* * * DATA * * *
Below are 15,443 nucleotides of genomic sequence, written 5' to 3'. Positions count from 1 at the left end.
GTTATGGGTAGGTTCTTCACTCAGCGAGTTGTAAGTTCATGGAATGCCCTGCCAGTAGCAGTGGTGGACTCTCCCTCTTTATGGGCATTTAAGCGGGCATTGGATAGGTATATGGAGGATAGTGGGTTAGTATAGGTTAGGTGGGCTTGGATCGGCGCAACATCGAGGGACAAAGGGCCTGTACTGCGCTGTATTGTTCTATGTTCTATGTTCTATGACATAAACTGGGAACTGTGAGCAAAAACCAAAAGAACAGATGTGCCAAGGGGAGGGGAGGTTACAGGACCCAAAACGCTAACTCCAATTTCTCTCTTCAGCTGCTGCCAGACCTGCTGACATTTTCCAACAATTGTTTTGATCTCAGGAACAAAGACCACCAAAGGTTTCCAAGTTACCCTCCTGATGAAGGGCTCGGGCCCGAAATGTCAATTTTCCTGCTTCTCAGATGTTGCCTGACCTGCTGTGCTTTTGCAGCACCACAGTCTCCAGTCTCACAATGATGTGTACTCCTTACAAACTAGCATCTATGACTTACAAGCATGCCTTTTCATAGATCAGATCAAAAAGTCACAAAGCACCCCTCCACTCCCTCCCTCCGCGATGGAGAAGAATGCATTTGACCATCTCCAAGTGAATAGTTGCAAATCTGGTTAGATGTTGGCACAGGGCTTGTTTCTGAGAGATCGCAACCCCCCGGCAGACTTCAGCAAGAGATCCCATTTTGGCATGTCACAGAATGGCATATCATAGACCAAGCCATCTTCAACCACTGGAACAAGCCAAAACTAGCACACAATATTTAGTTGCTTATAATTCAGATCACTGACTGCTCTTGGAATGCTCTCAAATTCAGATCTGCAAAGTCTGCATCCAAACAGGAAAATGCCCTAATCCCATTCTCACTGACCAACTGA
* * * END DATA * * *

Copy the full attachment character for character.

Below are 15,443 nucleotides of genomic sequence, written 5' to 3'. Positions count from 1 at the left end.
GTTATGGGTAGGTTCTTCACTCAGCGAGTTGTAAGTTCATGGAATGCCCTGCCAGTAGCAGTGGTGGACTCTCCCTCTTTATGGGCATTTAAGCGGGCATTGGATAGGTATATGGAGGATAGTGGGTTAGTATAGGTTAGGTGGGCTTGGATCGGCGCAACATCGAGGGACAAAGGGCCTGTACTGCGCTGTATTGTTCTATGTTCTATGTTCTATGACATAAACTGGGAACTGTGAGCAAAAACCAAAAGAACAGATGTGCCAAGGGGAGGGGAGGTTACAGGACCCAAAACGCTAACTCCAATTTCTCTCTTCAGCTGCTGCCAGACCTGCTGACATTTTCCAACAATTGTTTTGATCTCAGGAACAAAGACCACCAAAGGTTTCCAAGTTACCCTCCTGATGAAGGGCTCGGGCCCGAAATGTCAATTTTCCTGCTTCTCAGATGTTGCCTGACCTGCTGTGCTTTTGCAGCACCACAGTCTCCAGTCTCACAATGATGTGTACTCCTTACAAACTAGCATCTATGACTTACAAGCATGCCTTTTCATAGATCAGATCAAAAAGTCACAAAGCACCCCTCCACTCCCTCCCTCCGCGATGGAGAAGAATGCATTTGACCATCTCCAAGTGAATAGTTGCAAATCTGGTTAGATGTTGGCACAGGGCTTGTTTCTGAGAGATCGCAACCCCCCGGCAGACTTCAGCAAGAGATCCCATTTTGGCATGTCACAGAATGGCATATCATAGACCAAGCCATCTTCAACCACTGGAACAAGCCAAAACTAGCACACAATATTTAGTTGCTTATAATTCAGATCACTGACTGCTCTTGGAATGCTCTCAAATTCAGATCTGCAAAGTCTGCATCCAAACAGGAAAATGCCCTAATCCCATTCTCACTGACCAACTGA